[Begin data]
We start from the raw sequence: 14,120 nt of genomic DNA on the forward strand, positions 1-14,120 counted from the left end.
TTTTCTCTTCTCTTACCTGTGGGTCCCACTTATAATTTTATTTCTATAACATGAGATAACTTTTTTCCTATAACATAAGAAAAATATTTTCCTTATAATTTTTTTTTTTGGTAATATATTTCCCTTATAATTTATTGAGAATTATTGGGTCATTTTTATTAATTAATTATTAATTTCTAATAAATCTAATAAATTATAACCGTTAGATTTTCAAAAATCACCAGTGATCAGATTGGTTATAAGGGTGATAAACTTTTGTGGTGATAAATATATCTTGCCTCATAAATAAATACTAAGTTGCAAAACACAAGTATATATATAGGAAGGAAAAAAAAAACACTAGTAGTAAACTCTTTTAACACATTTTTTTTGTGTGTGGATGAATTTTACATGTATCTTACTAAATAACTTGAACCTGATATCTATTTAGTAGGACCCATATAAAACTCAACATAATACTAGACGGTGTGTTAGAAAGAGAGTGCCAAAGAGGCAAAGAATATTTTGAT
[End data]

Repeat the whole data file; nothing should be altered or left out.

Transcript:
We start from the raw sequence: 14,120 nt of genomic DNA on the forward strand, positions 1-14,120 counted from the left end.
TTTTCTCTTCTCTTACCTGTGGGTCCCACTTATAATTTTATTTCTATAACATGAGATAACTTTTTTCCTATAACATAAGAAAAATATTTTCCTTATAATTTTTTTTTTTGGTAATATATTTCCCTTATAATTTATTGAGAATTATTGGGTCATTTTTATTAATTAATTATTAATTTCTAATAAATCTAATAAATTATAACCGTTAGATTTTCAAAAATCACCAGTGATCAGATTGGTTATAAGGGTGATAAACTTTTGTGGTGATAAATATATCTTGCCTCATAAATAAATACTAAGTTGCAAAACACAAGTATATATATAGGAAGGAAAAAAAAAACACTAGTAGTAAACTCTTTTAACACATTTTTTTTGTGTGTGGATGAATTTTACATGTATCTTACTAAATAACTTGAACCTGATATCTATTTAGTAGGACCCATATAAAACTCAACATAATACTAGACGGTGTGTTAGAAAGAGAGTGCCAAAGAGGCAAAGAATATTTTGAT